On 1st July 1972 a ‘carnival parade’ of protest was held and a crowd of activists marched from Hyde Park to Trafalgar Square in London, making a stand for gay people everywhere. It was the first Gay Pride event in the UK. The date was chosen for its proximity to the anniversary of the Stonewall Riots. Nowadays, London Pride attracts over a million people to the capital each year to celebrate.

The charity Stonewall was founded in 1989, and named after the bar that sparked the riots. Stonewall, is a lesbian, gay, bisexual and transgender rights charity in the United Kingdom, and is the largest LGBT rights organisation in Europe.

In 2015, the city of New York declared the Stonewall Inn a historic landmark, and later it was declared a national monument by President Barack Obama in 2016.


The word ‘Pride’ was originally proposed as a slogan by activist Lee Craig Schoonmaker, to embody the spirit of the commemoration. He originally wanted to use the word ‘Power’, but felt that it wasn’t quite right.

“I authored the word ‘pride’ for gay pride … [my] first thought was ‘Gay Power.’ I didn’t like that, so proposed gay pride. There’s very little chance for people in the world to have power. People did not have power then; even now, we only have some. But anyone can have pride in themselves, and that would make them happier as people, and produce the movement likely to produce change.”

“The poison was shame, and the antidote [was] pride.”

Lee Craig Schoonmaker, LGBTQIA+ Activist

Flying the Flag

The rainbow flag has become synonymous with the LGBTQIA+ movement and Pride celebrations everywhere, but have you ever wondered how it became the Pride icon?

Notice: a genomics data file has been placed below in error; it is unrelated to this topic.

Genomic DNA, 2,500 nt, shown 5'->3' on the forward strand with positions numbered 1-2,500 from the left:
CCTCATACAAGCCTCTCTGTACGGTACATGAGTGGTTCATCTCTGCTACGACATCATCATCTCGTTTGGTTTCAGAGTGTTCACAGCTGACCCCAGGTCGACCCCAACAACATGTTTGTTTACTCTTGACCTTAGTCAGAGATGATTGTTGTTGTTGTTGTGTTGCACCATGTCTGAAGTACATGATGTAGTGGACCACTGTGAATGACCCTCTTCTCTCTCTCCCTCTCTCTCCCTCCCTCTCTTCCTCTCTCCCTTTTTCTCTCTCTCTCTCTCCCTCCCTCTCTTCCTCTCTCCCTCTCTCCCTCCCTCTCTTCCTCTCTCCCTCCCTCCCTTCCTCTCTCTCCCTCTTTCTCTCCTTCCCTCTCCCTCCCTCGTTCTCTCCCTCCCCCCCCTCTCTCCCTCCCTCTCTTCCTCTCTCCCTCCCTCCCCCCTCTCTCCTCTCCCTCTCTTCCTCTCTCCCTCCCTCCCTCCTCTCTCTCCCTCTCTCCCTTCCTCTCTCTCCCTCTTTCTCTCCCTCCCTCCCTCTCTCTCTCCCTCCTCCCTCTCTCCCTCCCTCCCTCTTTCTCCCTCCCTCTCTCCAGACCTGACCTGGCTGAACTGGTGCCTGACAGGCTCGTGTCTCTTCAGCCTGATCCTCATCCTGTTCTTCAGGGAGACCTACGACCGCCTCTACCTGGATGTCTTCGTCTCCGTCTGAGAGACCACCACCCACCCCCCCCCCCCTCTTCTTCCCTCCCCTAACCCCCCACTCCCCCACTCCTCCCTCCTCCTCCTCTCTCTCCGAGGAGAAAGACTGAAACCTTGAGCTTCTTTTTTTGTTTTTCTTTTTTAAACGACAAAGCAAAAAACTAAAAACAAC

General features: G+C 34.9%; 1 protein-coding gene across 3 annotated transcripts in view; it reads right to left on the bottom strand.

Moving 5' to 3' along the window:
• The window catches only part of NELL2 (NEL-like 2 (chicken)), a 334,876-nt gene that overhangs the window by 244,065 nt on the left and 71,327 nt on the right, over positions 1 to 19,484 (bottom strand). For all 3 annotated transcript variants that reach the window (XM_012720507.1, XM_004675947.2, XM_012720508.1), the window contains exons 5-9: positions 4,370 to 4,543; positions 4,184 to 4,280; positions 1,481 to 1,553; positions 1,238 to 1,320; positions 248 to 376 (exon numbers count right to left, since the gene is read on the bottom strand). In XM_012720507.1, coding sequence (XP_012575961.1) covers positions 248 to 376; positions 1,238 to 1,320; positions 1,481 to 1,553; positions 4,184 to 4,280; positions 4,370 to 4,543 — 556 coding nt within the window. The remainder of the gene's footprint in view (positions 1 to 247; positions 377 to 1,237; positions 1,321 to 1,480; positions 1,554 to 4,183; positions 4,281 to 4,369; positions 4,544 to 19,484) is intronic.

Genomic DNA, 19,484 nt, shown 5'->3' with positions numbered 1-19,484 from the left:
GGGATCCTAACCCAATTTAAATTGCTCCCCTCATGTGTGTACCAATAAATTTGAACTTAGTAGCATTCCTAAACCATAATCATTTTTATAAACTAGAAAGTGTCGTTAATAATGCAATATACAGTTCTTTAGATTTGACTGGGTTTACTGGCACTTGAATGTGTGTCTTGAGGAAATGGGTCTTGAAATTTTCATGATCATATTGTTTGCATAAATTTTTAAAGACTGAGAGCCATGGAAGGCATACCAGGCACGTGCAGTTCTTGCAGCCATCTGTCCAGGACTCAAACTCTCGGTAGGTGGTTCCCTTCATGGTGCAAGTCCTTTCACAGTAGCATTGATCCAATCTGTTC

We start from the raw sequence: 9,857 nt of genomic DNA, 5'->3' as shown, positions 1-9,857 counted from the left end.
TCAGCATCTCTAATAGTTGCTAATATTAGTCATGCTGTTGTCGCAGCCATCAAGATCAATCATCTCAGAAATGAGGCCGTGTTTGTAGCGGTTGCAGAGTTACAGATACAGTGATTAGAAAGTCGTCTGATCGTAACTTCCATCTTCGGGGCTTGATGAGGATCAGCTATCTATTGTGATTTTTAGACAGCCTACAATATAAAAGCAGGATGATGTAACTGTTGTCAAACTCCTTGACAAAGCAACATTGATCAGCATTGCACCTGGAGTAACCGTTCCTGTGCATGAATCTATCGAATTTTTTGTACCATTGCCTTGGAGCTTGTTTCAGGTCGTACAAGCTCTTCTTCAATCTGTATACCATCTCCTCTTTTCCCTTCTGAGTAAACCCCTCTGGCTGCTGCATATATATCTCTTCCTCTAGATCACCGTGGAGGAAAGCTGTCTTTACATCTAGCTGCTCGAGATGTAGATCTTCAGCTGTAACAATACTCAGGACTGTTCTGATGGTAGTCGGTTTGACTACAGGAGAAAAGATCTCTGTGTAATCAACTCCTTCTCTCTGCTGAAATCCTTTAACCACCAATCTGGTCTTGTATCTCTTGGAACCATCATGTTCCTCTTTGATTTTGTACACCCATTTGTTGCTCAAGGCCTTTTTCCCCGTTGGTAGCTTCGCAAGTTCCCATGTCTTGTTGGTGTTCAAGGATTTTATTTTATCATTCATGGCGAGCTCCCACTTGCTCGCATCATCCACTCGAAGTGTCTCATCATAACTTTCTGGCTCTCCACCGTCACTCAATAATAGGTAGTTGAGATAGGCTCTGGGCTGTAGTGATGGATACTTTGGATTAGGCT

The iconic rainbow flag was invented by Gilbert Baker, a former U.S. military officer, who later became an artist and gay rights activist. Baker became inspired by flags and the connections they had to identity, belonging, nationhood and revolution. He was commissioned to create a new symbol for the LGBTQ+ community. He decided on a rainbow to represent the magic and diversity of his community.

“We all felt that we needed something that was positive, that celebrated our love.”

“A true flag is not something you can really design. A true flag is torn from the soul of the people… The Rainbow Flag is like other flags in that sense: it belongs to the people.“

– Gilbert Baker

The original flag was designed to have 8 stripes, rather than the 6-stripe flag we are familiar with today. It included a hot pink and a turquoise stripe in addition to the traditional colours of the rainbow flag we see today. It first made its appearance in 1978 on Gay Freedom Day in San Francisco, and has become associated with LGBTQIA+ rights and Pride globally ever since. Baker refused to trademark his design as he said it was a symbol for everyone. In 1994 to celebrate the 25th anniversary of the Stonewall Riots, Baker created the world’s longest rainbow flag in history at 1 mile long!